WASHINGTON — Depo-Provera, an injectable contraceptive, will come with a special warning that links prolonged use of the drug with bone density loss, the government said Wednesday.
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The Food and Drug Administration’s most strident warning will inform women that the drug can cause significant loss of bone density. Losses are greater when the drug is used longer. In addition, bone density loss may not reverse completely when women stop using Depo-Provera.
A spokesman for the drug maker said bone density loss has been “at least partially reversible” in girls and adult women who have used Depo-Provera.
Nearly 400 girls age 12 to 18 who were taking the drug were enrolled in a study in 1997 to try to restore lost bone mineral density. The girls will be monitored through late 2006, said Paul Fitzhenry, a Pfizer Inc. spokesman.
In letters to doctors who are likely to prescribe the contraceptive, Pfizer will explain the effect of long-term treatment on bone mineral density.
The National Osteoporosis Foundation already includes Depo-Provera among medications that lower bone mass, placing people at risk of developing osteoporosis.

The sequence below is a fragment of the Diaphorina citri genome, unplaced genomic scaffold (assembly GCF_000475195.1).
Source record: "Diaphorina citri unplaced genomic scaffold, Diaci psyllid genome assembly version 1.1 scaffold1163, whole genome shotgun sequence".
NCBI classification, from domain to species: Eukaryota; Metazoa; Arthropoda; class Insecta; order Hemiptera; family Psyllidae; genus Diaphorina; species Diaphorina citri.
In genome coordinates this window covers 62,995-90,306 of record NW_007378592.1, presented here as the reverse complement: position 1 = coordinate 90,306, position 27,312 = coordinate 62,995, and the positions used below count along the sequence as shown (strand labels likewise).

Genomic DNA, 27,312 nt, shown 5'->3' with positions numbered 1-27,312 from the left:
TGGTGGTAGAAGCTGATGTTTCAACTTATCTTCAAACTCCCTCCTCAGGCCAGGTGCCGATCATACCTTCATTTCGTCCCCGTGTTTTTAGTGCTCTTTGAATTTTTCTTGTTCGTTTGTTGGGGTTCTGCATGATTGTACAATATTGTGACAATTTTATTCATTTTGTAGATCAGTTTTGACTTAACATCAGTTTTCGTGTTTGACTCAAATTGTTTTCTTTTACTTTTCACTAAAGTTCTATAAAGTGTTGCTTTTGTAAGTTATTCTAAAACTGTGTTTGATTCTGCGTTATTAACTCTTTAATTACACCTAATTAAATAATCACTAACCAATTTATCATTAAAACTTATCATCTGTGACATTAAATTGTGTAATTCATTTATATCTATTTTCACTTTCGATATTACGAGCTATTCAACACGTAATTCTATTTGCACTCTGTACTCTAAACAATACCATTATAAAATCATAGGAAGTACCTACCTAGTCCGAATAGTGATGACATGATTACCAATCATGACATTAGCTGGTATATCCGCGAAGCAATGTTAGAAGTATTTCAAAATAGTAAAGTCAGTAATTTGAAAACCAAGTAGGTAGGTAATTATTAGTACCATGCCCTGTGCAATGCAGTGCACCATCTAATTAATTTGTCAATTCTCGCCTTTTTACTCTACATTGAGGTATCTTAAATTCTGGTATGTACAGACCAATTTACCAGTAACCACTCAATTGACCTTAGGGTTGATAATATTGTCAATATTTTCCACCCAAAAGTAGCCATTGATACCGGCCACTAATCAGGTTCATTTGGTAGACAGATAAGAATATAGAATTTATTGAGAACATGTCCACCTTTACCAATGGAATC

Black box warning
The warning on the label will be surrounded by a black box to call attention to the caution.
The FDA’s decision to add such a warning followed analyses by the agency and Pfizer of data about the drug’s long-term effect on bone density among teens and adult women. The women’s study ran from 1994 to earlier this year and enrolled 540 women aged 25 to 38, Fitzhenry said.
Also this week, the FDA said it would bolster existing black box warnings for RU-486 after a third woman died after using the abortion pill.
Depo-Provera stops ovaries from releasing eggs. Because the body no longer readies itself for pregnancy, it either builds a thin uterine lining or no lining at all. A single shot remains potent for three months.
Women who want long-term birth control should use Depo-Provera only if other contraceptives prove inadequate, the FDA said.
Pfizer and the FDA stood by the safety of the drug, approved in 1992.
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